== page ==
“Hamm kept testing the two compounds that were considered leads in the field, trying to reformulate them and do other things that would improve their activity, but he couldn’t get them up to the point where they could be commercially interesting.”
How it Works
Franz admitted that what made glyphosate’s herbicidal powers active as a herbicide was not well understood initially. Many years later, German professor Dr. Nick Amrhein “found that glyphosate inhibits a specific enzyme in plants that isn’t present in other living organisms, with the exception of some fungi and bacteria. Glyphosate is the only commercial herbicide known to inhibit the enzyme called EPSP synthase (present in most plants). It’s very specific, and no one really, today, still knows why,” he says.
“With most herbicide classes that we have today, you can make hundreds of analogs with similar activity … but not glyphosate. Unbelievable.”
The other researchers all had their own projects going, and here’s Hamm “coming around trying to beat them over the head and put another thing on their agenda,” Franz says. “It turns out, Phil was the type of guy who had hundreds of ideas, most of them bad, but some of them darn good. He just spewed out these ideas, which is good because he wasn’t biased by anything. But he couldn’t convince any of the ag chemists to get interested in the phosphonic acid area of chemistry.
“By 1969, they just about given up hope — at least, all the other people had. Hamm always felt that in the phosphonic acid chemistry area, there was something that was going to be commercial. He didn’t know what, but somebody should keep working in that area, he thought. He went around to various chemists and tried to get them interested in this, and everybody rejected it. They thought, ‘Dead area! Don’t bother me with this.’”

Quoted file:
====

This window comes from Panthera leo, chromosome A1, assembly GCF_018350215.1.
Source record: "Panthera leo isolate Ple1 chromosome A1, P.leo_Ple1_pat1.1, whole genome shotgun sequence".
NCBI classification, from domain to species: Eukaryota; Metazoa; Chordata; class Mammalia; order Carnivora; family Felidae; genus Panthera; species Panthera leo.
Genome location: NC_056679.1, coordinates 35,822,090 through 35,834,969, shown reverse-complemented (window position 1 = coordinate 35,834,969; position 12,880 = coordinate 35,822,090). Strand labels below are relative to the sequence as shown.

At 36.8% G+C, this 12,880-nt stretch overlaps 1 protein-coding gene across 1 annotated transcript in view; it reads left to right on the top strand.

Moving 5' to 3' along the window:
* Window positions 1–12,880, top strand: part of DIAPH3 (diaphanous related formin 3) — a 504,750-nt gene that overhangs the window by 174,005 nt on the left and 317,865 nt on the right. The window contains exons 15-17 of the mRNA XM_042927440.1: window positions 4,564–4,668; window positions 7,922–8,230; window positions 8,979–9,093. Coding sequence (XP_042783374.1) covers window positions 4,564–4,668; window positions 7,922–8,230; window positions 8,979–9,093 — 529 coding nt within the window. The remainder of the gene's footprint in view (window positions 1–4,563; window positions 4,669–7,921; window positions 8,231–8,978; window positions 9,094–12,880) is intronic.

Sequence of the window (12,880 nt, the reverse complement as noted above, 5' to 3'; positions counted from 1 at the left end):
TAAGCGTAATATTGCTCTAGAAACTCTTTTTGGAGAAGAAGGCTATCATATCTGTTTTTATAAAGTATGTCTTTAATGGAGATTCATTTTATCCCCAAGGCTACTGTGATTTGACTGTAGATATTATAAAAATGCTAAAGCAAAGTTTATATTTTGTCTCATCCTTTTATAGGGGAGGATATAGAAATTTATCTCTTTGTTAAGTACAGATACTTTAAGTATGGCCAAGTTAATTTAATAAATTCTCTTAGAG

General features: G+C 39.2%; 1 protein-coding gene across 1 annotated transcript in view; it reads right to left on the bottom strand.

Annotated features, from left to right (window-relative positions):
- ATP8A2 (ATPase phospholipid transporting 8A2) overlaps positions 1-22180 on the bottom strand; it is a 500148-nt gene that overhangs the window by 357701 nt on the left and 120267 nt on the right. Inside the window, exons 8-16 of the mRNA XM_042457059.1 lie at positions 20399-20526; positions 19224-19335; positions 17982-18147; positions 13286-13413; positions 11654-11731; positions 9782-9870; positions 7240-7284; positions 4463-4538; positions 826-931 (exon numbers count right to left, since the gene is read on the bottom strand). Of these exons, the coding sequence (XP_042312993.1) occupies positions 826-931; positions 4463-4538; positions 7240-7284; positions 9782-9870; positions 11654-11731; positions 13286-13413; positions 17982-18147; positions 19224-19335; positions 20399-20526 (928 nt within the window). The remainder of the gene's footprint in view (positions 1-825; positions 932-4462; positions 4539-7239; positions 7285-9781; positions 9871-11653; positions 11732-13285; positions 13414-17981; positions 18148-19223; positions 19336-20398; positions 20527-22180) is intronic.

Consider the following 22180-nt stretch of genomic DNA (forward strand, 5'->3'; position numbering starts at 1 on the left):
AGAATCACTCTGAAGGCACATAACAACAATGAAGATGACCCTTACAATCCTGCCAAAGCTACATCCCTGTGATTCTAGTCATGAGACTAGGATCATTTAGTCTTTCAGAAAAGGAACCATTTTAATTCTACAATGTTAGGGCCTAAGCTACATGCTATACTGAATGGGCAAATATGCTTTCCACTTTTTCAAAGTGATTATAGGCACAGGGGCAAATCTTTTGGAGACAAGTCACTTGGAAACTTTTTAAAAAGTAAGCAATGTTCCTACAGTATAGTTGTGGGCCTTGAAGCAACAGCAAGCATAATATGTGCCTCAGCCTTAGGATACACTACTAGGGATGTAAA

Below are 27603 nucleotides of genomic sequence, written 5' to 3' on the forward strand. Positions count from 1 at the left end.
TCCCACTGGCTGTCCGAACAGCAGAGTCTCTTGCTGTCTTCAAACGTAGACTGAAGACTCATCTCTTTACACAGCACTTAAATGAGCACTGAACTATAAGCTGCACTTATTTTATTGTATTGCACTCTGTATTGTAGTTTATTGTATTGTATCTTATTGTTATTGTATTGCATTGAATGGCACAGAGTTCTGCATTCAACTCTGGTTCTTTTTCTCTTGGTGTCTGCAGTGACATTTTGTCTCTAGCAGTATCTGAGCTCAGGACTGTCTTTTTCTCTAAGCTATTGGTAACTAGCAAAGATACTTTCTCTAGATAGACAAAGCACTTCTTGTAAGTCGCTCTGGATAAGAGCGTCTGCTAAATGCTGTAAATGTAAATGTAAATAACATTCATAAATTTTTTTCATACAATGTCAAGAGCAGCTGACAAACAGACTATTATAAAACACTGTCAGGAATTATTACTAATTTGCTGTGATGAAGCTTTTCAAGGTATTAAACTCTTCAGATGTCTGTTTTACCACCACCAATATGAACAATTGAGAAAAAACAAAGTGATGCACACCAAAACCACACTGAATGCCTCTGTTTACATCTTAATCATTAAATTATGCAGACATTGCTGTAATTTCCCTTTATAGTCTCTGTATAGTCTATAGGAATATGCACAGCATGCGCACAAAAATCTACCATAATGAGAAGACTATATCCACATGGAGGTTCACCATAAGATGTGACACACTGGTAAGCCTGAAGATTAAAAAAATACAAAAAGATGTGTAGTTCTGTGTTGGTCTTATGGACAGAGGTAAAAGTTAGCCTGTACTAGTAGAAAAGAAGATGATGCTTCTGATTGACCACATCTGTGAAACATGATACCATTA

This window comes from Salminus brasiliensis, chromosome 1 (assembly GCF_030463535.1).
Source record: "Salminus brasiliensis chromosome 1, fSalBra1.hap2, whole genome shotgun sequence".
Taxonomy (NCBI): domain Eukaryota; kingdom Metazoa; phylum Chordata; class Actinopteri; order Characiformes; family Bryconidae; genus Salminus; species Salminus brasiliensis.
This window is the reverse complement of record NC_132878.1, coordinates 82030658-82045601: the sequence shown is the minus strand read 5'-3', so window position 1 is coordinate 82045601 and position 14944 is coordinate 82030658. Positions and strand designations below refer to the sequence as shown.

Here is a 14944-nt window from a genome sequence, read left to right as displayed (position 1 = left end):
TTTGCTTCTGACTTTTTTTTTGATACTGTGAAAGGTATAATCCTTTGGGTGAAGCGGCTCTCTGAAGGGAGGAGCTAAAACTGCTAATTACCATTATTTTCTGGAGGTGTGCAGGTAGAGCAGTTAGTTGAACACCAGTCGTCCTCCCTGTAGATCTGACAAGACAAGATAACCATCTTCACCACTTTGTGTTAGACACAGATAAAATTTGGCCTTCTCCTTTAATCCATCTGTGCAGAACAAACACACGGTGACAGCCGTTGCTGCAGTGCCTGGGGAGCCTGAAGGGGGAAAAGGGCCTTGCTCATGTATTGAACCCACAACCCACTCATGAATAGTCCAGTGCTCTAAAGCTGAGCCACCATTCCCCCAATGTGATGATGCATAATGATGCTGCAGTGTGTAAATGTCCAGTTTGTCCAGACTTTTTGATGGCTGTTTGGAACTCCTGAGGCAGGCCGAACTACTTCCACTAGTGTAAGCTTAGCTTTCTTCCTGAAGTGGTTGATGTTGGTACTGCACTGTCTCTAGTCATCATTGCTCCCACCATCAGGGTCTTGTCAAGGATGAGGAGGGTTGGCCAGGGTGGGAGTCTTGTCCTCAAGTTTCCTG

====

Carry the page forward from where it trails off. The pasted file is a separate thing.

Franz joined the Ag Division in 1967, about the time the program was dying out. “The first thing he did was nab me. I’d had all these other projects going, but he did get me interested — maybe because I didn’t have the biases that the other people had.” The newcomer agreed to take a look and see if he could come up with any ideas.
Franz’ ideas involved other compounds that hadn’t been made and he started some synthesis that was a “total failure.” Proceeding along the same lines, he says, none of these other compounds was any more active than the original ones.
The No-Till Farmer meetings in Hawaii not only introduced farmers to the new no-till concept, but it also gave them a look at glyphosate in 1974, 2 years before it would be approved for use. Image From Maverick to Mainstream: A History of No-Till Farming
“By early 1970, I was about ready to terminate that project, too, but something told me I ought to at least try it from a different perspective. You know, try to think of some way to approach the problem on a totally different basis than just a chemistry synthesis viewpoint, which is the way chemists usually operate.